Judge in Kyle Rittenhouse trial bars MSNBC from courtroom after freelancer allegedly follows jurors’ bus

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  • The judge overseeing Kyle Rittenhouse’s trial banned MSNBC from Courthouse after an independent producer working for the network allegedly chased a jury bus last night.
  • The man allegedly chasing the bus identified himself as James J Morrison.
  • According to Judge Bruce Schroeder, he identified himself as a producer on NBC News employed by MSNBC.
  • NBC News said the man involved was a freelancer and had found a “traffic citation” near the vehicle carrying the jurors.

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The judge overseeing Kyle Rittenhouse’s trial on Thursday banned MSNBC from Courthouse after an independent producer working for the network allegedly chased a bus carrying the jury last night.

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“I have directed that no one from MSNBC News be allowed into this building for the duration of this trial,” Judge Bruce Schroeder said during a hearing.

“This is a very serious matter and I don’t know what the ultimate truth of it is, but absolutely it will go unnoticed that someone who is following the jury bus is a very serious matter… Appropriate authorities will be sent for action,” the judge continued.

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According to Schroeder, the man who allegedly followed the bus identified himself as James J. Morrison. Morrison claimed that he was a producer on NBC News employed by MSNBC.

Schroeder said Kenosha police pulled over Morrison because he was allegedly following a block behind the bus and at one point went through a red light. According to the judge, Morrison told officers that a supervisor in New York had instructed him to follow the bus.

Kenosha Police Department said in a statement Thursday afternoon that a man “alleging being affiliated with a national media outlet” was briefly detained and several traffic citations were issued. The department noted that “there was no breach of security” and that the person did not take any photos.

The department said that the incident is being investigated.

NBC News said in a statement that the person involved was a freelancer and had found a “traffic citation” near the vehicle carrying the jurors.

An NBC News spokesperson said in a statement Thursday afternoon, “When the traffic violation occurred near the jury van, Freelancer never approached or intended to contact the jurors during the deliberations, nor did their photographs Didn’t intend to take or photograph them.” “We regret the incident and will fully cooperate with the authorities in any investigation.”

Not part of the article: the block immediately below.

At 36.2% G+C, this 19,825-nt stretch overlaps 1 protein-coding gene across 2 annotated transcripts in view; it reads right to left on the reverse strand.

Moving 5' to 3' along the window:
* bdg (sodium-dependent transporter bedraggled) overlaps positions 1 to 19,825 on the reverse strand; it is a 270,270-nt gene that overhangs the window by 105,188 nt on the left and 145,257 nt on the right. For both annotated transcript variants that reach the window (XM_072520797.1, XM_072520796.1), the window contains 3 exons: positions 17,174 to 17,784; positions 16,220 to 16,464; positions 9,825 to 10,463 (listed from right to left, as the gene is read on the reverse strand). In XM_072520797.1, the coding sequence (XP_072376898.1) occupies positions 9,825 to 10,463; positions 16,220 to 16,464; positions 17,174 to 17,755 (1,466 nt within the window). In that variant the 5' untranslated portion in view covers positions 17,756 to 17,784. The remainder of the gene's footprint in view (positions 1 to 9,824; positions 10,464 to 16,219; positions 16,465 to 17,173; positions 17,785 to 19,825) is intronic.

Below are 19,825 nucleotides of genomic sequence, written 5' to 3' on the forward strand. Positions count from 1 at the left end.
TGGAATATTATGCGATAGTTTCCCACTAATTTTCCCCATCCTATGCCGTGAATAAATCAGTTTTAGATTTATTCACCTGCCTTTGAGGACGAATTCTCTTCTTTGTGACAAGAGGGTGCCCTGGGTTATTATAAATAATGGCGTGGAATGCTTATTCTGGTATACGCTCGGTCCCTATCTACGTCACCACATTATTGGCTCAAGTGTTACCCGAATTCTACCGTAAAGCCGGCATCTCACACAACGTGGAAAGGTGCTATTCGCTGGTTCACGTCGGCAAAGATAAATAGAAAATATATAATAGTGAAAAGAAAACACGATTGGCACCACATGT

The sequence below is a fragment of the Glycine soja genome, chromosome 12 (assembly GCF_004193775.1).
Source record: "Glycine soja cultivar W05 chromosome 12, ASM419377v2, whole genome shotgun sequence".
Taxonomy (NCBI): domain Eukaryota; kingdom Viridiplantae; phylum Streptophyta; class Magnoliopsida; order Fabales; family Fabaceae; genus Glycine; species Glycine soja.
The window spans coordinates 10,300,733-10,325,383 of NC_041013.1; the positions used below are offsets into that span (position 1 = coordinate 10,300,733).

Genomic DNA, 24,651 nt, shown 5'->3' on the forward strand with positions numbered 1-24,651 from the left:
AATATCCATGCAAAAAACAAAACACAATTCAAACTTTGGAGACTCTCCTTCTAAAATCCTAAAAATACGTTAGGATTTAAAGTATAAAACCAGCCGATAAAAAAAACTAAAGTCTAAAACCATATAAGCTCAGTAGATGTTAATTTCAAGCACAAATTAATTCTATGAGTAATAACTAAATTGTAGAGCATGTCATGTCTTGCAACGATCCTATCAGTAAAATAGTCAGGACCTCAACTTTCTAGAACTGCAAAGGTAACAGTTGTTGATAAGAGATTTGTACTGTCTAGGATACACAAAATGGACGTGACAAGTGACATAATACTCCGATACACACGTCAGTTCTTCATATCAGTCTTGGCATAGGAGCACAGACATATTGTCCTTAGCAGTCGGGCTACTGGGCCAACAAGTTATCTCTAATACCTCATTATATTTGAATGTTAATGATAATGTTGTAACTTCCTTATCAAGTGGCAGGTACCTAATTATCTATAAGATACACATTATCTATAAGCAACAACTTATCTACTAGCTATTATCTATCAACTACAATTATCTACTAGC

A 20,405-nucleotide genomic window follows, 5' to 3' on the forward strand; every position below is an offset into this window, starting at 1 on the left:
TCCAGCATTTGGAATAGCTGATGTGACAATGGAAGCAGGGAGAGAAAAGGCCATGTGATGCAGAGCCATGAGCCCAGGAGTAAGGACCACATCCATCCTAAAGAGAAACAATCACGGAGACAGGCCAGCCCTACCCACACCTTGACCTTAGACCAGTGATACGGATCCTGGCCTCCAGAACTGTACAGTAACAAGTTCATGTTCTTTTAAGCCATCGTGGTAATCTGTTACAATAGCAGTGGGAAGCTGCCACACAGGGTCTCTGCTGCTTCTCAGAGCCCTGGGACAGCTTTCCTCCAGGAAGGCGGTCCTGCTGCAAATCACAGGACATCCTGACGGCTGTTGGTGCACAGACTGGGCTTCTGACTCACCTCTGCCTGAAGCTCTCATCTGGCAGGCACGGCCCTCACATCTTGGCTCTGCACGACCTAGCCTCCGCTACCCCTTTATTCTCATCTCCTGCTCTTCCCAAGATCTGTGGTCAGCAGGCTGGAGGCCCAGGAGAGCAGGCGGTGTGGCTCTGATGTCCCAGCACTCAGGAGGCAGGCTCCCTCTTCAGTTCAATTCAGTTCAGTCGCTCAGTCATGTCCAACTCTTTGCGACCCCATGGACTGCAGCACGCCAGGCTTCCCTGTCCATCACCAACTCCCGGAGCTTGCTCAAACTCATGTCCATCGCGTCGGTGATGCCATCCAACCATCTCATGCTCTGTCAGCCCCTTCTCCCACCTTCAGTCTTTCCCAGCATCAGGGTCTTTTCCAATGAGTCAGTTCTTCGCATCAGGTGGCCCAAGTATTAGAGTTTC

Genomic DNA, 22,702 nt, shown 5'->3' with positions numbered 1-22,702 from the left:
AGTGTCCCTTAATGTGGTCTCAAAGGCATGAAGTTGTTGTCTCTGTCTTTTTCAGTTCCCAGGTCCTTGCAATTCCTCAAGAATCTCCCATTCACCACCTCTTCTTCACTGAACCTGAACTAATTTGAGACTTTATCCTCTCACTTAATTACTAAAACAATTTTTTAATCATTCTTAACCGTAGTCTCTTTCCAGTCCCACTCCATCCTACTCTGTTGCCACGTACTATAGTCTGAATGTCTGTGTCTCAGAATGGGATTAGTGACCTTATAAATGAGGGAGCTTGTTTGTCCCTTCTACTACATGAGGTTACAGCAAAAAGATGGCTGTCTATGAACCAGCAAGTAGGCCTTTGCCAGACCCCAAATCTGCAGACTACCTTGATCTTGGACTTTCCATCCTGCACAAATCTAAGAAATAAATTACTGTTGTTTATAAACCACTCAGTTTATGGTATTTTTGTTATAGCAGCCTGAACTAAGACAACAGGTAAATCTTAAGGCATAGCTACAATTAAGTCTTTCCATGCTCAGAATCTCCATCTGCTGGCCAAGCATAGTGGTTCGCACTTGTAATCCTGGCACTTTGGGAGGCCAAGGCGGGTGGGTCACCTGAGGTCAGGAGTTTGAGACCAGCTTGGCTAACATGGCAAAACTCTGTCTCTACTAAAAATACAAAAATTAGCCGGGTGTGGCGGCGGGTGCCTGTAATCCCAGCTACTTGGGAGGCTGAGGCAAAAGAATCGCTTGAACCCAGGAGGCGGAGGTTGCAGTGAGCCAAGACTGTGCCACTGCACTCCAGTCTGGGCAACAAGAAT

Schroeder’s decision to ban MSNBC from the courtroom comes a day after blast news coverage Rittenhouse test.

“When I spoke with the media about the problems when the trial began, we were somewhat there,” Schroeder said during a hearing on Wednesday. “Not entirely, but partly because of the completely irresponsible handling of what has emerged from this trial.”

The judge said he would think “long and hard” about allowing cameras for live coverage of future trials.

Schroeder continued, “I’ve always been a firm believer in this because I believe people should be able to see what’s going on, but when I see what’s being done it’s really Quite frightening.”

The jury at the trial is in its third day of deliberation.

Rittenhouse, 18, is on trial for killing two people and injuring another with an AR-style semi-automatic rifle during a protest against the police shooting of Jacob Blake, a 29-year-old black man in Kenosha, Wis. . Last year.

Rittenhouse, a 17-year-old and a former police youth cadet, shot and killed Joseph Rosenbaum, 36, and Anthony Huber, 26. He injured the now 28-year-old Gage Grosskretz. Rittenhouse, as well as those shots, are white.

If convicted of willful manslaughter of the first degree, he could face life in prison, the most serious of the five charges against him. Rittenhouse testified that he acted in self-defense.

On Wednesday, Rittenhouse’s lawyers asked the judge to declare a wrongful trial as the jury was deliberating. He claimed the defense received a shoddy copy of a potentially important video from prosecutors.

Disclosure: NBCUniversal is the parent company of CNBC and MSNBC.

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